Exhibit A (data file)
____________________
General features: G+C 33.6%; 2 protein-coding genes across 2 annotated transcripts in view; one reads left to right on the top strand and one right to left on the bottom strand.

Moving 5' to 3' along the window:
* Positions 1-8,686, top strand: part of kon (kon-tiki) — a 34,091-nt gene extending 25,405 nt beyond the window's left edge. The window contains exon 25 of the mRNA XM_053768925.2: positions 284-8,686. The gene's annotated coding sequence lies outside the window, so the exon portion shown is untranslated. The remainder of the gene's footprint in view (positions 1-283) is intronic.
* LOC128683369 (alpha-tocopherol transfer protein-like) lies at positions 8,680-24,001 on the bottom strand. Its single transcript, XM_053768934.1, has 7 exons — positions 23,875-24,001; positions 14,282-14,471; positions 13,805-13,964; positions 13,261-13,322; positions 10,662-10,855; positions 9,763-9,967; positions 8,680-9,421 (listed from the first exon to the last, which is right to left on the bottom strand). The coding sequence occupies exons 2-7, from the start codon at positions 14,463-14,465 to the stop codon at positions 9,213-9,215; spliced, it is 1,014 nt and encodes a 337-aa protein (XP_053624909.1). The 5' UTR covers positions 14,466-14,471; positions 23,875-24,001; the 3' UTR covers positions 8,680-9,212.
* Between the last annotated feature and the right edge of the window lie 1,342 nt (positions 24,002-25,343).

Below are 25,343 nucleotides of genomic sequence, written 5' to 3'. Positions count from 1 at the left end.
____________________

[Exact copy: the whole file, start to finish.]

General features: G+C 33.6%; 2 protein-coding genes across 2 annotated transcripts in view; one reads left to right on the top strand and one right to left on the bottom strand.

Moving 5' to 3' along the window:
* Positions 1-8,686, top strand: part of kon (kon-tiki) — a 34,091-nt gene extending 25,405 nt beyond the window's left edge. The window contains exon 25 of the mRNA XM_053768925.2: positions 284-8,686. The gene's annotated coding sequence lies outside the window, so the exon portion shown is untranslated. The remainder of the gene's footprint in view (positions 1-283) is intronic.
* LOC128683369 (alpha-tocopherol transfer protein-like) lies at positions 8,680-24,001 on the bottom strand. Its single transcript, XM_053768934.1, has 7 exons — positions 23,875-24,001; positions 14,282-14,471; positions 13,805-13,964; positions 13,261-13,322; positions 10,662-10,855; positions 9,763-9,967; positions 8,680-9,421 (listed from the first exon to the last, which is right to left on the bottom strand). The coding sequence occupies exons 2-7, from the start codon at positions 14,463-14,465 to the stop codon at positions 9,213-9,215; spliced, it is 1,014 nt and encodes a 337-aa protein (XP_053624909.1). The 5' UTR covers positions 14,466-14,471; positions 23,875-24,001; the 3' UTR covers positions 8,680-9,212.
* Between the last annotated feature and the right edge of the window lie 1,342 nt (positions 24,002-25,343).

Below are 25,343 nucleotides of genomic sequence, written 5' to 3'. Positions count from 1 at the left end.